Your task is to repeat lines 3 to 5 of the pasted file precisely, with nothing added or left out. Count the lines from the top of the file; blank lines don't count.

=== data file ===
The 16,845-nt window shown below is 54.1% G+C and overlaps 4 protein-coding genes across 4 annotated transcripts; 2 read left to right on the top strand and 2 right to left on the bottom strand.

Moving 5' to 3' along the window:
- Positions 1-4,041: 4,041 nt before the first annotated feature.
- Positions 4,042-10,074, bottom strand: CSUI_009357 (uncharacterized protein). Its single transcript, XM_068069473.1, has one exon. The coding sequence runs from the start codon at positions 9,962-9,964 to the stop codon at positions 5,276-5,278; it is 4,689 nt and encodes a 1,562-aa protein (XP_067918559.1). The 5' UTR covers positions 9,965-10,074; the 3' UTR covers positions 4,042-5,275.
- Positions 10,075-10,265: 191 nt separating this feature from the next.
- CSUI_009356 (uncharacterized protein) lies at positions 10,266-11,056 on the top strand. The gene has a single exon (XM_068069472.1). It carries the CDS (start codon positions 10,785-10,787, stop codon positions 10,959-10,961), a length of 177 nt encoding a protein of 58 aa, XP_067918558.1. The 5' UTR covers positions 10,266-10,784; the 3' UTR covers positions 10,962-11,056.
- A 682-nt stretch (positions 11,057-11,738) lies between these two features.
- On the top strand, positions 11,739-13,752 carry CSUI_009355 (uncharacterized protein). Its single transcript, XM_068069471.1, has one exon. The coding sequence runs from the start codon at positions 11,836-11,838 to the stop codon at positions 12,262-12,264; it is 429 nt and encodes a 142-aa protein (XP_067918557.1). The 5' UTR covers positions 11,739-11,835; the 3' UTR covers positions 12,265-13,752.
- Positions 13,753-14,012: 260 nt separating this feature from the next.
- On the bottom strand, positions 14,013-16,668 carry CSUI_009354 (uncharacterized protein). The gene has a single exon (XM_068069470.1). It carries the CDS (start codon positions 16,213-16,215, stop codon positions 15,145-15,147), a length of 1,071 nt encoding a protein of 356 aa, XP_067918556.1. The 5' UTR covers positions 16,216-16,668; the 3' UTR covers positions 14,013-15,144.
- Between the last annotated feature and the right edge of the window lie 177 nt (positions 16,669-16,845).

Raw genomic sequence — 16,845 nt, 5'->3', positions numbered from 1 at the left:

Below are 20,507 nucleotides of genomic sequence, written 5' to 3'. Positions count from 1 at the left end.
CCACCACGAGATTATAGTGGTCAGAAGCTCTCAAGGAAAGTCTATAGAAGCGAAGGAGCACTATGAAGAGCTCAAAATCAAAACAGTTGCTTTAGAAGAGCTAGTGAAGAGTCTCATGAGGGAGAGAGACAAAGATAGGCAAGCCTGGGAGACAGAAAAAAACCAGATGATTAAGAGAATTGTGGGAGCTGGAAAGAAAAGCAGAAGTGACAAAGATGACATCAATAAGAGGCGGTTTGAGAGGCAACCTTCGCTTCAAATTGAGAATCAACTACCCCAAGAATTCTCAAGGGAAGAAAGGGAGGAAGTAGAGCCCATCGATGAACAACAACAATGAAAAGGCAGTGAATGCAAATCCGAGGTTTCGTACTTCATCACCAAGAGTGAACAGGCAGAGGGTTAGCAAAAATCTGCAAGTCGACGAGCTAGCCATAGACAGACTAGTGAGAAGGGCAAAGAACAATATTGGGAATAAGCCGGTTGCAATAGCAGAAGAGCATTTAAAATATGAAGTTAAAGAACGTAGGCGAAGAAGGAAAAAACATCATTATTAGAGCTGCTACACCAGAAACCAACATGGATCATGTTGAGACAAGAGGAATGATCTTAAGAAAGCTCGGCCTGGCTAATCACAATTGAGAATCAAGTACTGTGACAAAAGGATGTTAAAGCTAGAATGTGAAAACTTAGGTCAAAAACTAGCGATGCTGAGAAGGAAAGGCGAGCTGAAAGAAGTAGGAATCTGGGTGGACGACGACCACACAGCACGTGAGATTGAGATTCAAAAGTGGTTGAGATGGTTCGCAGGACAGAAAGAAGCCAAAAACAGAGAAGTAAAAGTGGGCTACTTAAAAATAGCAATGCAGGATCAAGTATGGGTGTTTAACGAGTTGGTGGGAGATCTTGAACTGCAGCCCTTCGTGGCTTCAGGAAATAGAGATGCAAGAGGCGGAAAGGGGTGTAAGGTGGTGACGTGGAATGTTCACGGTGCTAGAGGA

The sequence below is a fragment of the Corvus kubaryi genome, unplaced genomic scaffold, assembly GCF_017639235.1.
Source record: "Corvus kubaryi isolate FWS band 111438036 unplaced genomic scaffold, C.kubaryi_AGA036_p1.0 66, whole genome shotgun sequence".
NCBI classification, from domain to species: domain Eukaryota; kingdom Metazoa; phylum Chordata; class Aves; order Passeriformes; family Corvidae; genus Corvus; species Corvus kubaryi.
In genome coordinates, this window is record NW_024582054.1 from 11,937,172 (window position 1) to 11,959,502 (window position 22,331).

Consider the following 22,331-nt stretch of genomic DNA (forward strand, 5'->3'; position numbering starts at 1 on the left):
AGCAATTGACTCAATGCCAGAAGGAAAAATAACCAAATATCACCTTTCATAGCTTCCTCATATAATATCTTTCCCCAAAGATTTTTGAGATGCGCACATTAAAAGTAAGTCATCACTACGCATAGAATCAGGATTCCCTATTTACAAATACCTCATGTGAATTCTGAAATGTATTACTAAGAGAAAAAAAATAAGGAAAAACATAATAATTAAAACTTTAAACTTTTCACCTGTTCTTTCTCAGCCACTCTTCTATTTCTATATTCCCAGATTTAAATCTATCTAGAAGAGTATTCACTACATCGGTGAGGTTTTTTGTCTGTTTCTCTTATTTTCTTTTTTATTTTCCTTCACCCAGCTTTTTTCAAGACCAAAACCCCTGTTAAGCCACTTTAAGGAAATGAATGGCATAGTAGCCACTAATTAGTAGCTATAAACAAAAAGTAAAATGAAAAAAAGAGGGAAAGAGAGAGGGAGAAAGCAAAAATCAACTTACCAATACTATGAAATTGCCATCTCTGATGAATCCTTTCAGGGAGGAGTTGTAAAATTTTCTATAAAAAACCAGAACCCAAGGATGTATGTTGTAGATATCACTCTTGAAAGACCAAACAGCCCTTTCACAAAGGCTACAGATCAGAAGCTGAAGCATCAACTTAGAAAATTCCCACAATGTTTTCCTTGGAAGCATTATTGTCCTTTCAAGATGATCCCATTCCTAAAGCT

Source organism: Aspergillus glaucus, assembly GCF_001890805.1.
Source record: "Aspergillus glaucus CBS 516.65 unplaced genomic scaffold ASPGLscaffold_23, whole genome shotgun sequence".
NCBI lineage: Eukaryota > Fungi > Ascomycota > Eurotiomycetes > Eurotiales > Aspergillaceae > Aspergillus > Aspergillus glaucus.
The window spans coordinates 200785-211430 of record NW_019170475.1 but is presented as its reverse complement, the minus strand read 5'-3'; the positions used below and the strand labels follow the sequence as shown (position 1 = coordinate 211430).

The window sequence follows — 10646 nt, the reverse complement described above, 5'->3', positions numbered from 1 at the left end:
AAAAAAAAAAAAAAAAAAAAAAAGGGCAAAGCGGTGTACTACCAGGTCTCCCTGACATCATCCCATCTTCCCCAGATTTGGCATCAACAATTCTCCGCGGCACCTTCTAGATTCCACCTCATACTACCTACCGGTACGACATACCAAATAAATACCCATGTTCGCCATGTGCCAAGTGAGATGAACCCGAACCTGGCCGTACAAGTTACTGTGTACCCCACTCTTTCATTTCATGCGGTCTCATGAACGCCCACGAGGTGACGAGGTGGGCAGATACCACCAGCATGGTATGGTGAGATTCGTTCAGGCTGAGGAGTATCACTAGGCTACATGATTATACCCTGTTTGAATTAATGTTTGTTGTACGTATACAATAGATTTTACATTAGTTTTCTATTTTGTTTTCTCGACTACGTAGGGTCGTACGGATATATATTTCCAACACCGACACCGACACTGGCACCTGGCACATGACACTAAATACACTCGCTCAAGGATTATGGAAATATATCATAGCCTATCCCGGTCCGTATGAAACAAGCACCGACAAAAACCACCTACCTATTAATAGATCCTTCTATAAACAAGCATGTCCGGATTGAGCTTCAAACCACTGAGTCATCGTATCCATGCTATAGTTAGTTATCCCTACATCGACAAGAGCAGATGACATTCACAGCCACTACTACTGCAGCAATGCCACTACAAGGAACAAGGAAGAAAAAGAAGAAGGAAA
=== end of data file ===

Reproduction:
- Positions 1-4,041: 4,041 nt before the first annotated feature.
- Positions 4,042-10,074, bottom strand: CSUI_009357 (uncharacterized protein). Its single transcript, XM_068069473.1, has one exon. The coding sequence runs from the start codon at positions 9,962-9,964 to the stop codon at positions 5,276-5,278; it is 4,689 nt and encodes a 1,562-aa protein (XP_067918559.1). The 5' UTR covers positions 9,965-10,074; the 3' UTR covers positions 4,042-5,275.
- Positions 10,075-10,265: 191 nt separating this feature from the next.